Fun_People Archive
7 Jan
Virtual Looting (Re: Free money from Bill gates! $400!)

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From: Peter Langston <psl>
Date: Fri,  7 Jan 100 13:28:55 -0800
To: Fun_People
Precedence: bulk
Subject: Virtual Looting (Re: Free money from Bill gates!   $400!)

X-Lib-of-Cong-ISSN: 1098-7649  -=[ Fun_People ]=-
From: Nabeel Robert Ibrahim <ibrahim@Stanford.EDU>
Subject: Re: Free money from Bill gates!   $400! (fwd)

I saw this in the Mercury News a couple of days ago but didn't act on it
until yesterday.  I went to Best Buy in San Carlos (off 101 near REI) around
3pm.  When I arrived, I immediately noticed that the parking lot was
packed.  I went inside and suddenly felt like I was in South Central LA
after the Rodney King decision.  Hundreds of people were wandering around,
each carrying hundreds of dollars worth of electronics, software, DVDs,
books, etc.  I made a bee-line to the digital camera section and asked to
look at one of the Fuji cameras they had in the display case.  I told the
salesperson that this was the camera I wanted but she said they didn't have
any more in stock.  "Well, how about this one," I asked, pointing to a

"It's also out of stock."

"This Sony?"

"Out of stock."

"What do you have?"

"Just this HP," she said, pointing to a $200 camera.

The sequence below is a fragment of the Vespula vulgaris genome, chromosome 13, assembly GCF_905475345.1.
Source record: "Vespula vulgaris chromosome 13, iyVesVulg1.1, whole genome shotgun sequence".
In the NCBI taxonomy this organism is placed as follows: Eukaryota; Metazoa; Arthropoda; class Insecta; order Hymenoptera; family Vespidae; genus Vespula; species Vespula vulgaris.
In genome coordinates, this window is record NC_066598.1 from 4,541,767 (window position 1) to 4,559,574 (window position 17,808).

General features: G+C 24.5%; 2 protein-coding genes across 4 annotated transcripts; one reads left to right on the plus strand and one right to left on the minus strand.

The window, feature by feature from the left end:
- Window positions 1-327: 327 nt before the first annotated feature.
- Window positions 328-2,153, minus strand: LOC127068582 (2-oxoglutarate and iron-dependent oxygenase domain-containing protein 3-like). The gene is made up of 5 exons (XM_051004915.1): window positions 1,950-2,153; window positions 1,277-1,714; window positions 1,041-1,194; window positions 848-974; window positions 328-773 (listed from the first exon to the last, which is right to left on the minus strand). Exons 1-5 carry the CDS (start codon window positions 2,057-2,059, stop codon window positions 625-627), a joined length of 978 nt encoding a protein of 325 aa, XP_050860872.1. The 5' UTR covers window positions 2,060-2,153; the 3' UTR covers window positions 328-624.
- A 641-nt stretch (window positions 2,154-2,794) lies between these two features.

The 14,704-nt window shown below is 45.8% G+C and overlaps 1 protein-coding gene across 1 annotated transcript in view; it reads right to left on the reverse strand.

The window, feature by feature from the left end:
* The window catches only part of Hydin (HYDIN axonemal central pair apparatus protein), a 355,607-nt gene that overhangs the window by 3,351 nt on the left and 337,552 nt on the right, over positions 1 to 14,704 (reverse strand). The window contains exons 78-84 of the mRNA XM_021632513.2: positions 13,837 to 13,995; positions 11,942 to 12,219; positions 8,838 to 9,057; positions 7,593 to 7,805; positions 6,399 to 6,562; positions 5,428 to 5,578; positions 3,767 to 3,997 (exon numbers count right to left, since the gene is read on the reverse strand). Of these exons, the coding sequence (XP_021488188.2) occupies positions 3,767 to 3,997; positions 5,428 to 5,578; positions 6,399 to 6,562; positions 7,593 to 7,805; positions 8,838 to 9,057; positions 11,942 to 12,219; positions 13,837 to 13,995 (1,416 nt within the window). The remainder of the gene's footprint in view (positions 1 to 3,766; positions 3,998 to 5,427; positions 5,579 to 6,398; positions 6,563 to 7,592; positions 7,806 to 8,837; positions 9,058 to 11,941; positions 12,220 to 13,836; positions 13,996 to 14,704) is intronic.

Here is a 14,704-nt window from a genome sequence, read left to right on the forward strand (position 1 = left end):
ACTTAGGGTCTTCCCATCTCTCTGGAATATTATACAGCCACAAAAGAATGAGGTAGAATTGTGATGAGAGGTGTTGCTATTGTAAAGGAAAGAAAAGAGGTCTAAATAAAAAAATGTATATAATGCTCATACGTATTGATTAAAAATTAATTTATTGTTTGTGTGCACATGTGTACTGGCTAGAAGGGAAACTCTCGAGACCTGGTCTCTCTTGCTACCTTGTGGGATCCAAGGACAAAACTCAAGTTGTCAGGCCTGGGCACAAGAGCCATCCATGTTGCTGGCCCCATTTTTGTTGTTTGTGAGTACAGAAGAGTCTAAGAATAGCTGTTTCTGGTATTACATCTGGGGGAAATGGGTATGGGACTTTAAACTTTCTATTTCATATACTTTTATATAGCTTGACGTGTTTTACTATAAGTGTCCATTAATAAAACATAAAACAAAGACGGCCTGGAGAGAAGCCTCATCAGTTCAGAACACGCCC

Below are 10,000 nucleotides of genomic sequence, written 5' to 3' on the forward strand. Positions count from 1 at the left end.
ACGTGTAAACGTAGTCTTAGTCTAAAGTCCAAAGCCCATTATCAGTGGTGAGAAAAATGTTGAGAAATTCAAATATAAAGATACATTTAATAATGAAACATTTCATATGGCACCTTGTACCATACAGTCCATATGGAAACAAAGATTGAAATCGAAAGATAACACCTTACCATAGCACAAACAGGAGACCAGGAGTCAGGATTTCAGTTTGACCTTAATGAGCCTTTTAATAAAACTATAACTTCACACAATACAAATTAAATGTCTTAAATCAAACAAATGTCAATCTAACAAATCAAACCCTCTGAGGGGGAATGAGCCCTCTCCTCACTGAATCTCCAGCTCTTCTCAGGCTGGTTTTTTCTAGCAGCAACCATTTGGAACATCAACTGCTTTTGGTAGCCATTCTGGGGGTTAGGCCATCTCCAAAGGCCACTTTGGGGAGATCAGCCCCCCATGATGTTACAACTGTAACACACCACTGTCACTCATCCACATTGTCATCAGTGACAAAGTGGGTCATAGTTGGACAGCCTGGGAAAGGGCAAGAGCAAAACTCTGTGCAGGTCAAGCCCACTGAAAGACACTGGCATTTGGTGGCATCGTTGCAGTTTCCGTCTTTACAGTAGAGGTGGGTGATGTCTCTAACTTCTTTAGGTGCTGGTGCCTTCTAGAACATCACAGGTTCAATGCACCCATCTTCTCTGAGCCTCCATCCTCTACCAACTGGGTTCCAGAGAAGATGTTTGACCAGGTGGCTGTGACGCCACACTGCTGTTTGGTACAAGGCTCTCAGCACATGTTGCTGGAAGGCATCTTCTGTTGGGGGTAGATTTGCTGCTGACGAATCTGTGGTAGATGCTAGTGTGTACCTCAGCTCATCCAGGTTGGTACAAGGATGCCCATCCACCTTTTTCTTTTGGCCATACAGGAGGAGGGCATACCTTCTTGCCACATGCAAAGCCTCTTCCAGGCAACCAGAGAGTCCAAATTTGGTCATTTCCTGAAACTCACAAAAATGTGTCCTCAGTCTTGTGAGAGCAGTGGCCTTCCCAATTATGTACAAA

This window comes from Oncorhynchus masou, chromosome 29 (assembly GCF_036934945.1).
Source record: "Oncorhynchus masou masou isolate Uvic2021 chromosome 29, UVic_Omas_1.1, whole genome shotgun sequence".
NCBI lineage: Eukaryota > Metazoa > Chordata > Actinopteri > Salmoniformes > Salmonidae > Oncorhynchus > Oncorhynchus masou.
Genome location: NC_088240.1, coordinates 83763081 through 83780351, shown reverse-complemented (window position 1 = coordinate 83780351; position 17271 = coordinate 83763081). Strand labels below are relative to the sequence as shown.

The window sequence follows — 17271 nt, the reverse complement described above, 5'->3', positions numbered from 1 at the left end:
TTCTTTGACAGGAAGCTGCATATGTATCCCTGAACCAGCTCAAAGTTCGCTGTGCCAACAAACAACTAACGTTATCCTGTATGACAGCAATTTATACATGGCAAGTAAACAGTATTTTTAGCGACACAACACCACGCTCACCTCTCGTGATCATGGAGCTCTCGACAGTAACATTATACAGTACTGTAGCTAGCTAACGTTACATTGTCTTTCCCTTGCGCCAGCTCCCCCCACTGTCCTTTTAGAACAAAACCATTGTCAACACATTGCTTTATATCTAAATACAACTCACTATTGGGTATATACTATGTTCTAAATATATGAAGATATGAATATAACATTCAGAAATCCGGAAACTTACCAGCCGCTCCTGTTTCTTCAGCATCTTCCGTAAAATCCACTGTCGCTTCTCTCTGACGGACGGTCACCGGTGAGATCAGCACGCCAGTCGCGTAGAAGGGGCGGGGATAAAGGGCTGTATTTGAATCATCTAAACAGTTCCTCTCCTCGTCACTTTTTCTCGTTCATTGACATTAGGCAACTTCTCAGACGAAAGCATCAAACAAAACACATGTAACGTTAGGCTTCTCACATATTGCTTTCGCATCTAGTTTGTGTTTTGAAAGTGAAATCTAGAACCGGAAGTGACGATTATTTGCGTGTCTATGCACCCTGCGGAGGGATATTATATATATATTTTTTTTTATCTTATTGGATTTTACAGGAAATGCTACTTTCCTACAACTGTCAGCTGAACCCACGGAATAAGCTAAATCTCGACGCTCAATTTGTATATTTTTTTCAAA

Are you kidding?!?!  They must've had 15 or 20 cameras in their display case
and the only thing in stock was this cheap HP camera?!?!

"Hmm, can I get a raincheck for the Fuji?"

"No, the discount only applies to things that you buy today."

"Okay.  How many of the HPs do you have in stock?"


I didn't hesitate any longer.  "I'll take one of them."

"Hey, Nabeel."  I turned around and saw Michelle, one of my friends from
Stanford.  We stood there chatting for a few minutes about various digital
cameras.  During the conversation, she told me that she had been there since

We were interrupted.  "Excuse me.  Is this the camera that you wanted," the
salesperson asked while holding up a box for a Fuji camera.


"Oh, well I just found it.  This is the last one we have in stock."


I exchanged the HP for the Fuji, and Michelle and I went towards the front
of the line where someone was saving her spot.  Displaying my typical lack
of shame, I cut in line so I could talk with Michelle.  Boy, that was a
great decision.  Despite the fact that there were only about 5 people in
front of us, we still had to wait about 25 minutes to get checked out.  I
overheard the people behind us say that they had been in line for 3 1/2
hours.  Michelle also told me various stories about people going to
McDonald's and bringing back food for their friends since the wait was so
long.  And it wasn't getting any better for the people who joined the line
in the afternoon.  I'm guessing that those who arrived at the same time I
did but went to the end of the line had to wait at least 5 or 6 hours.

Epilogue:  I did get my $400 instant rebate, courtesy of Microsoft.  I felt
a little bad about abusing an offer like this, but Microsoft was aware of it
and, as noted in the above article, they didn't feel it was a problem.  Little
did they know how much the disdane for Microsoft and the love of electronics
would drive Bay Area residents to go nuts at Best Buy.  And after two days of
this virtual looting, Microsoft announced that it was suspending the offer (as
reported in today's Mercury News).


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